Friday was an amazing wind and wave day... I had a blast! With an average of 16-18mph winds and gusts to 25, it was traveler-to-the-side blasts and mostly mono-rig fun. With wind from the NW, launching the H18 from Brown's Ravine meant the waves had the whole width of the lake to build, so we were four-foot slammin'! I've not seen timing more important in whether a tack succeeds or fails -- I got slapped/stopped a few times when I didn't time my carve.
My normal and alternate crews got stuck at work, so I recruited a fella who had trailered his Laser to the water but forgot a key piece of equipment. I'm glad I did, the wind was awesome, but the waves were probably such that I should have stayed ashore instead of single-handing. Honestly, once I got away from shore, the wind *was* too much until I poured on the downhaul and outhaul, and could harness forward movement, instead of just dumping wind with the sheet.
My crew wasn't really familiar with Hobies -- he committed only to providing ballast, and following specific directions. I was out on the wings except for when I was crossing to tack. More experienced crew would probably have allowed better control and a more balanced set of sails, but Richard was game, and had a blast!
I managed to surf a couple of waves while angling back in on a downwind reach, but stopped messing with it after I plowed into a wave. It felt like I'd hit a wall, and I wasn't entirely certain the bows wouldn't just stay dug in while the sail kept driving... gotta love the volume up front in an H18, we would have been swimming for sure on an H16!
Folsom Lake doesn't get a lot of wind often, but it sure is fun when it does!
So... any pointers on steering across the face of steep waves with tight, regular, spacing?
Some of the wave drops on Friday were pretty incredible… mainsail-full-of-wind holding us on steady lean, with the boat racing forward on a beam reach. The waves were rolling mostly parallel with the direction of travel and amas, that left the windward hull W-A-Y outta the water as the waves rolled under, even with modest lean. The leeward hull and dagger would keep us in line and the sail would keep us driving, but when the windward hull hit the next rolling wave, the explosion of water and resulting deceleration was pretty wild.
On bigger waves like this, I started steering up to better straddle the landings, which was less violent. Heading up was certainly smoother, but didn't feel as fast (might have been overall, though, compared to the acceleration/deceleration alternation).
I'm recreationally sailing to have fun, not to make a mark or lay any certain course, other than to get back to the trailer at the end of the day, so I generally steer to create/maintain boatspeed with small adjustments to avoid stalling the foils. How does that change in bigger waves?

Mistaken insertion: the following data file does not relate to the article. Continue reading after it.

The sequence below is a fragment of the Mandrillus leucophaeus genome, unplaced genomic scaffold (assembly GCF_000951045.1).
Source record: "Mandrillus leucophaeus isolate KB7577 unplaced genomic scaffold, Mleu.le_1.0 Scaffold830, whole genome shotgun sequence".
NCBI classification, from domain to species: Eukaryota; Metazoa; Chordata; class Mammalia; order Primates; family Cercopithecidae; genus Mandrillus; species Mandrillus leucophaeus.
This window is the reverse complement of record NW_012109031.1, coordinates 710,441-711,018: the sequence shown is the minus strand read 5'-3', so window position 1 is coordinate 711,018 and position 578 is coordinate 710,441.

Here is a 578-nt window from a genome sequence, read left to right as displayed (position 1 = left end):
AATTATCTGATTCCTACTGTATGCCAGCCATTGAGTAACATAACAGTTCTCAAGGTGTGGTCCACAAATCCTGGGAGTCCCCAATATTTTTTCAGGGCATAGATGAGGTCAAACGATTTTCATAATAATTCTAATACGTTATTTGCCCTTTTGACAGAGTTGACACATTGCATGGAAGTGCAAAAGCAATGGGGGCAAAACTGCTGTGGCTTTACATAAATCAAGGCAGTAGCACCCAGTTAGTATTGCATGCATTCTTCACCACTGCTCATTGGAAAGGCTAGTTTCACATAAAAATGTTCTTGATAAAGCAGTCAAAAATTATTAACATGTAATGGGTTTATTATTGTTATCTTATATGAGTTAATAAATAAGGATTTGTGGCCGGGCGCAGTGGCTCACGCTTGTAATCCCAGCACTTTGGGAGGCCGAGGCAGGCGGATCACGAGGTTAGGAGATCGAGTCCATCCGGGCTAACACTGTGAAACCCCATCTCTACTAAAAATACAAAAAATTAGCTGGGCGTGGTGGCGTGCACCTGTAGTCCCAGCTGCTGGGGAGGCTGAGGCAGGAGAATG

Randii (needs to pull out Berman for a re-read)
I used to sail Folsom Lake when I was out in the Sacramento area. Water levels vary a lot and there are a lot of different areas to sail. Browns Ravine is probably pretty full right now, and can be tricky to exit. I suspect water temperatures are a bit chilly still. With the NACRA I can pretty much bury the downwind hull and blast the front crossbar through the water in those waves and it will keep going. Folsom tends to setup with a wave interval that doesn't let an 18-foot boat crest a wave and drop in the trough, so it's all speed management based on what you feel. Definitely on a 3/4 and full reach there is a risk of being pitchpoled with any boat that has a flat top on the hull or not enough flotation.
NACRA 5.7 (1984 Sail 181)
We've been blessed with two very wet years... we're only a few feet down from full pool right now. Brown's Ravine is indeed quite full, and the Hobie Cove parking lot is completely underwater (I still launch from the shore). We have been getting even more rain in the hills, so the water is up even further than a few weeks ago! CDEC says 97%! We're currently about 2.5' short of the 466' full pool elevation, and we're on pace to beat the 2017 record (~464.12' on 7/6/17)... ACE is working on a 3.5' water level increase in the next few years, so we may find some new records soon. :)
The surface water is surprisingly warm, but there's a perceptible thermocline if you dive in middle-of-the-lake.
The problem I was having was less with the lee hull and more with the windward one... I'd plow that into the next wavefront and it was like hitting a (wet) wall. More practice is required, or better judgement to avoid that angle of attack. :p
It was an incredibly fun ride. I've read the description "fresh to frightening" and now have conditions to match (for me, at least). These were probably training-wheels conditions for AC folks, but my yardstick has different calibration.